In today’s fortnightly dev log: I did some things, and didn’t do some others.
Bit of a small update today. I’ve been very busy with work recently, and I’ve also been busy planning: (a) my wedding, (b) my honeymoon, (c) bringing nearly 20 family members over to Japan for my wedding, (d) a move later in the year, and (e) career changes for both my fiance and me.
Woe is me, I’m getting married and spending quality time with my family. I know. I’m not complaining, but just letting you know that development this fortnightly sprint has been slow. I only managed to do some of what I wanted to do, so the rest is going to spill over into the next sprint.
What I Still Need to Do:
- Completely revamp the game’s Stat system
- Revamp the game’s Injury system, to include stacking injuries, and strategic, cost-benefit decisions about when to heal injuries
- A few uninteresting UI changes
I’ll talk about these next update, assuming life doesn’t keep finding a way to slow down development.
What I Did Do:
- Rebuilt the game’s item system in a pretty significant way.
Before the player could buy everyday items like writing supplies, offal, and heavy-duty emetics, then use them on monsters. (to communicate with a mouthless shape-stealer, or to fatten them up before selling them on, etc.) These items could be bought, and were lost upon use – if you ran out you’d just have to go and buy some more.
I made it this way for one main reason: to make the player careful about what items they use, and when. Using the right items with the right monsters could unlock some pretty cool, useful interactions, and if the player can just repeatedly try using every item with every monster it’d (a) be very boring, and (b) lose any sense of challenge or mystery.
However, I’ve noticed this had some downsides. Most importantly, it can lead to a lot of busywork on the part of the player. In a graphical game the player might be able to click on a menu and instantly buy whatever items they want. But since The Red Market is text-only, a player who runs out of an item has to click to return to hub -> click to go to the market -> click to buy the item -> click to return to hub -> click to go to monster -> click to use item.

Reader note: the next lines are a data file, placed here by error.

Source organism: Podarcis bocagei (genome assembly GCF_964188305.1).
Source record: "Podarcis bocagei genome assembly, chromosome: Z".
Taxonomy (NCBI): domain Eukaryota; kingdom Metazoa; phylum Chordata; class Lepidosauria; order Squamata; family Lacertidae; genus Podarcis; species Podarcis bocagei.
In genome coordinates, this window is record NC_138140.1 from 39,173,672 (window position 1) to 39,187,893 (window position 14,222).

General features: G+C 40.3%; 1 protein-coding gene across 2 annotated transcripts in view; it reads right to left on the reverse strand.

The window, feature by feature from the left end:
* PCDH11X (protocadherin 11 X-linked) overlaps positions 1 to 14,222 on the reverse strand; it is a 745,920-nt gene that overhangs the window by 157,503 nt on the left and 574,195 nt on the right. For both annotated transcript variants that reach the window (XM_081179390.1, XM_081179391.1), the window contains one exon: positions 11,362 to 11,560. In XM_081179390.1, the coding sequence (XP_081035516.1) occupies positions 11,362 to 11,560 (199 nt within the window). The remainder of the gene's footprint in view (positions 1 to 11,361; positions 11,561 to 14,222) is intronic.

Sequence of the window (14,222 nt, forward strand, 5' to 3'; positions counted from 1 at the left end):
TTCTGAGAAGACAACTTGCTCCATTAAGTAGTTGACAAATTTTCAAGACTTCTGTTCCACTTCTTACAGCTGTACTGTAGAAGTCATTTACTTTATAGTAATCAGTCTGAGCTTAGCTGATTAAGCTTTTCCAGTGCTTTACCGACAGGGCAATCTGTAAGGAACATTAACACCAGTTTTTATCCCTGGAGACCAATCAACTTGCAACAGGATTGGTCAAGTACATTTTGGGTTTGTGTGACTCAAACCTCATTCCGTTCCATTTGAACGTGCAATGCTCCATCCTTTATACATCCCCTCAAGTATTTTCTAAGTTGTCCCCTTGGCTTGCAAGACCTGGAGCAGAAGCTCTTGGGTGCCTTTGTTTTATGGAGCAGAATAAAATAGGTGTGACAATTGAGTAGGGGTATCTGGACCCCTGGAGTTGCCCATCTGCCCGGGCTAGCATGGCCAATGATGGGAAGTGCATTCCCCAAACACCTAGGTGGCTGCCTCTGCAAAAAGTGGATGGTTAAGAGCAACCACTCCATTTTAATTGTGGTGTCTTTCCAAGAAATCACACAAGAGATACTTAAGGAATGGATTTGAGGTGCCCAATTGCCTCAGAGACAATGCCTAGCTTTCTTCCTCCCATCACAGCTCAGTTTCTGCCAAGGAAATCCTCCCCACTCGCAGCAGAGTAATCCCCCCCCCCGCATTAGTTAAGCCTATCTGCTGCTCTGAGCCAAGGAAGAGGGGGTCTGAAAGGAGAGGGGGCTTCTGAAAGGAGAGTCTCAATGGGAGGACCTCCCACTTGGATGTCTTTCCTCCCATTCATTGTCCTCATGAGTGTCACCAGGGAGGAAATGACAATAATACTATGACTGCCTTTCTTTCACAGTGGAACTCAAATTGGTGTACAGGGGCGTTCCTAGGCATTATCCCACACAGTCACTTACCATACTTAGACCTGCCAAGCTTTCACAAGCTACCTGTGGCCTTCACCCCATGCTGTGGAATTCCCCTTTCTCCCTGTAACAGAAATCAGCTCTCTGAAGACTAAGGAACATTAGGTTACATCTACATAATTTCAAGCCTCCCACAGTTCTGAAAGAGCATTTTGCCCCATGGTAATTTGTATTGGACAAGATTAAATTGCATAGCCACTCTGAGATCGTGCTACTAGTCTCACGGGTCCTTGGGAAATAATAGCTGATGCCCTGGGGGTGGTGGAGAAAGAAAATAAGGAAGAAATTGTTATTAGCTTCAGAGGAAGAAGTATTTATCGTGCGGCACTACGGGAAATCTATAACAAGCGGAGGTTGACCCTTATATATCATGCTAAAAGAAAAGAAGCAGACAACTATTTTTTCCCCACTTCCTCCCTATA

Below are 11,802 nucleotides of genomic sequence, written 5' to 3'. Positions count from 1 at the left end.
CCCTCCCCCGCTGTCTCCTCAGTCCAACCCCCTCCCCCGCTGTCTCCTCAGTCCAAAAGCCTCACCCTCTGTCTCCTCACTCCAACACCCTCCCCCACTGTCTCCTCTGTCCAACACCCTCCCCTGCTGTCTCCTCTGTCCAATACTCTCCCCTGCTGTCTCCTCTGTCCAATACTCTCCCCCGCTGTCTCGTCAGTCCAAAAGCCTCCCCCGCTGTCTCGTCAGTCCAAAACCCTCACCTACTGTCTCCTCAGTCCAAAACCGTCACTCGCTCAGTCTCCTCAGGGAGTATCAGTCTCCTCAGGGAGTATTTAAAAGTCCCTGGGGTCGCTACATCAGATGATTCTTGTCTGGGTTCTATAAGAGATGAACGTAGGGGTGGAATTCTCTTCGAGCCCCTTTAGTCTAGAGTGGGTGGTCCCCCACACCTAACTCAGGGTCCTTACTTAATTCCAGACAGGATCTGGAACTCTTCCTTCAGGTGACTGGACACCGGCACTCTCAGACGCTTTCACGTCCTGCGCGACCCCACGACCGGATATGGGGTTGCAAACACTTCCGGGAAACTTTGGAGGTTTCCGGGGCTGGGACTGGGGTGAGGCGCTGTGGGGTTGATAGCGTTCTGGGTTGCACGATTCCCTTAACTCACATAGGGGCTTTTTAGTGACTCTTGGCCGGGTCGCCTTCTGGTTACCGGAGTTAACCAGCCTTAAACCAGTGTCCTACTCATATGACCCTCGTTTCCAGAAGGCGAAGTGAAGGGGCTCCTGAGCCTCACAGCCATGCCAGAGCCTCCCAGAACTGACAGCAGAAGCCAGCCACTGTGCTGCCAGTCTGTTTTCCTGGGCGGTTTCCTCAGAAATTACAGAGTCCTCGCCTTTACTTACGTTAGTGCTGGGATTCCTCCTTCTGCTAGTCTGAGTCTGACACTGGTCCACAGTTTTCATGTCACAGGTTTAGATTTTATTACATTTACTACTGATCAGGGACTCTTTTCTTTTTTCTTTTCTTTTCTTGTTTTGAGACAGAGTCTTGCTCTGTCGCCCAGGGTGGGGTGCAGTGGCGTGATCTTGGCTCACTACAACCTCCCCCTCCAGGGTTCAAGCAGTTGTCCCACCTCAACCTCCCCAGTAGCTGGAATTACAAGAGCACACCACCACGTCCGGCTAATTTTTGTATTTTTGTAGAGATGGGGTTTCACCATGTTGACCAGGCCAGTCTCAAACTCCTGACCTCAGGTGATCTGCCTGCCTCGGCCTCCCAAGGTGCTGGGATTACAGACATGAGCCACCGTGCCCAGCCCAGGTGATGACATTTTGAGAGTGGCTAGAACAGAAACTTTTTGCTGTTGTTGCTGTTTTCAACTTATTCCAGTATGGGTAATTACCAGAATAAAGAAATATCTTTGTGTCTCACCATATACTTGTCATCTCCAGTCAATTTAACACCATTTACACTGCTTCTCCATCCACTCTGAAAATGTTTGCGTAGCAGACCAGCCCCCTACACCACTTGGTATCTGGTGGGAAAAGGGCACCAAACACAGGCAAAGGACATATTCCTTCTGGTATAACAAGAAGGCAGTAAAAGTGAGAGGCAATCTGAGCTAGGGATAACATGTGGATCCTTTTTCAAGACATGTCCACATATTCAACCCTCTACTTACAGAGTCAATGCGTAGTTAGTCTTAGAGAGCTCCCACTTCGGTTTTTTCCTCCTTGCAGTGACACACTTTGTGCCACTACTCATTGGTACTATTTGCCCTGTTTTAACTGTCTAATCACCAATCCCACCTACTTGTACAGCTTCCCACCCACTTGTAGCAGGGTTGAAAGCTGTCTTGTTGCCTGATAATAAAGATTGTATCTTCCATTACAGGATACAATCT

I ended up doing some stuff behind the scenes to speed all this busywork up, but I realised that it was still busywork – just slightly faster busywork. Not only that, but it was taking dev time away from actually interesting stuff.
So I decided to make items permanent unlocks instead of single-use. Now, when you buy an item you can use it again and again, forever. They’re a little more expensive, as a result, but it takes a lot of the faff out of playing (and making) the game.
How am I going to prevent players from using every item on every monster, then? Well, in the full, graphical version of the game (which I’m planning to start work on after finishing the current text-only version in July) there’s going to be a cool-down system in place, so players have to wait between interactions with their monsters. However, this is very difficult to implement in a text-only Ink game, so I’m going to just have to trust the player to not waste their own time doing something incredibly boring.
That’s it for today. I’m hoping to finish everything listed above by the end of the next sprint, and ideally upload a new build of the game then.